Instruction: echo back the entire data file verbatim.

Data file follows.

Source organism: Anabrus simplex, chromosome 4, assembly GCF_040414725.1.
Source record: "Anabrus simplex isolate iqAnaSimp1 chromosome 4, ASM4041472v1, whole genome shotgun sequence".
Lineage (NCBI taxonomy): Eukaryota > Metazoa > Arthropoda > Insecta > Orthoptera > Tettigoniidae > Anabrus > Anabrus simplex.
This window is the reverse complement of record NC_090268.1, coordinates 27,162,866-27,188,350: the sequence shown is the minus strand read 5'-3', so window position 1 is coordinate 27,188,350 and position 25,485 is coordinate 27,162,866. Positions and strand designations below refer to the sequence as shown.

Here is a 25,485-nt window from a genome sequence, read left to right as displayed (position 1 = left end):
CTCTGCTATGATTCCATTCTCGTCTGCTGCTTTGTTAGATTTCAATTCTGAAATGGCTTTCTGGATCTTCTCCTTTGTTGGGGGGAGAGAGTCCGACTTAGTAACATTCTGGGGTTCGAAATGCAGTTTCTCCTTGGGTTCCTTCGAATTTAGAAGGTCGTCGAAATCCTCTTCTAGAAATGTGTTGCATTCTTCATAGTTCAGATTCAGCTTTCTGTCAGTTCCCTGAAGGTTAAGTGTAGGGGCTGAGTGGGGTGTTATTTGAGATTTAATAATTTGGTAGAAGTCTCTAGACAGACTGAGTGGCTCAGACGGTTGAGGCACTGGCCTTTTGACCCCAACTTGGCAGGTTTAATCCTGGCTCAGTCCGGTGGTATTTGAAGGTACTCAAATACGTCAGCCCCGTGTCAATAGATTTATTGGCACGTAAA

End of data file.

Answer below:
Source organism: Anabrus simplex, chromosome 4, assembly GCF_040414725.1.
Source record: "Anabrus simplex isolate iqAnaSimp1 chromosome 4, ASM4041472v1, whole genome shotgun sequence".
Lineage (NCBI taxonomy): Eukaryota > Metazoa > Arthropoda > Insecta > Orthoptera > Tettigoniidae > Anabrus > Anabrus simplex.
This window is the reverse complement of record NC_090268.1, coordinates 27,162,866-27,188,350: the sequence shown is the minus strand read 5'-3', so window position 1 is coordinate 27,188,350 and position 25,485 is coordinate 27,162,866. Positions and strand designations below refer to the sequence as shown.

Here is a 25,485-nt window from a genome sequence, read left to right as displayed (position 1 = left end):
CTCTGCTATGATTCCATTCTCGTCTGCTGCTTTGTTAGATTTCAATTCTGAAATGGCTTTCTGGATCTTCTCCTTTGTTGGGGGGAGAGAGTCCGACTTAGTAACATTCTGGGGTTCGAAATGCAGTTTCTCCTTGGGTTCCTTCGAATTTAGAAGGTCGTCGAAATCCTCTTCTAGAAATGTGTTGCATTCTTCATAGTTCAGATTCAGCTTTCTGTCAGTTCCCTGAAGGTTAAGTGTAGGGGCTGAGTGGGGTGTTATTTGAGATTTAATAATTTGGTAGAAGTCTCTAGACAGACTGAGTGGCTCAGACGGTTGAGGCACTGGCCTTTTGACCCCAACTTGGCAGGTTTAATCCTGGCTCAGTCCGGTGGTATTTGAAGGTACTCAAATACGTCAGCCCCGTGTCAATAGATTTATTGGCACGTAAA